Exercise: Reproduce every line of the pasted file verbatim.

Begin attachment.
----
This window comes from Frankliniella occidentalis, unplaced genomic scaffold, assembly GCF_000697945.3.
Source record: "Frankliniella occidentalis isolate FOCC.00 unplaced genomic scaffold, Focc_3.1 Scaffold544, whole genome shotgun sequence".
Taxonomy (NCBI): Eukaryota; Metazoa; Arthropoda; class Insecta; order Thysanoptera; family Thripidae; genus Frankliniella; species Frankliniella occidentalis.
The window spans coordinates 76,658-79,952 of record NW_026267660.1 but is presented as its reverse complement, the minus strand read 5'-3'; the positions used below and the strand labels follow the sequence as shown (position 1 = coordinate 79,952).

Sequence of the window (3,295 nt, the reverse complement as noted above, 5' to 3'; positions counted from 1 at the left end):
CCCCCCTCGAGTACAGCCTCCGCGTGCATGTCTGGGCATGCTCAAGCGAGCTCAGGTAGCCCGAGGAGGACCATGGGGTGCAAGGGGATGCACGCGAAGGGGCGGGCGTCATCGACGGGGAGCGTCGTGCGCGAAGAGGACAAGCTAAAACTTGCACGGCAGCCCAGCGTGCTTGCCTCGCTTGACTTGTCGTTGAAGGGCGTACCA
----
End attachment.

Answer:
This window comes from Frankliniella occidentalis, unplaced genomic scaffold, assembly GCF_000697945.3.
Source record: "Frankliniella occidentalis isolate FOCC.00 unplaced genomic scaffold, Focc_3.1 Scaffold544, whole genome shotgun sequence".
Taxonomy (NCBI): Eukaryota; Metazoa; Arthropoda; class Insecta; order Thysanoptera; family Thripidae; genus Frankliniella; species Frankliniella occidentalis.
The window spans coordinates 76,658-79,952 of record NW_026267660.1 but is presented as its reverse complement, the minus strand read 5'-3'; the positions used below and the strand labels follow the sequence as shown (position 1 = coordinate 79,952).

Sequence of the window (3,295 nt, the reverse complement as noted above, 5' to 3'; positions counted from 1 at the left end):
CCCCCCTCGAGTACAGCCTCCGCGTGCATGTCTGGGCATGCTCAAGCGAGCTCAGGTAGCCCGAGGAGGACCATGGGGTGCAAGGGGATGCACGCGAAGGGGCGGGCGTCATCGACGGGGAGCGTCGTGCGCGAAGAGGACAAGCTAAAACTTGCACGGCAGCCCAGCGTGCTTGCCTCGCTTGACTTGTCGTTGAAGGGCGTACCA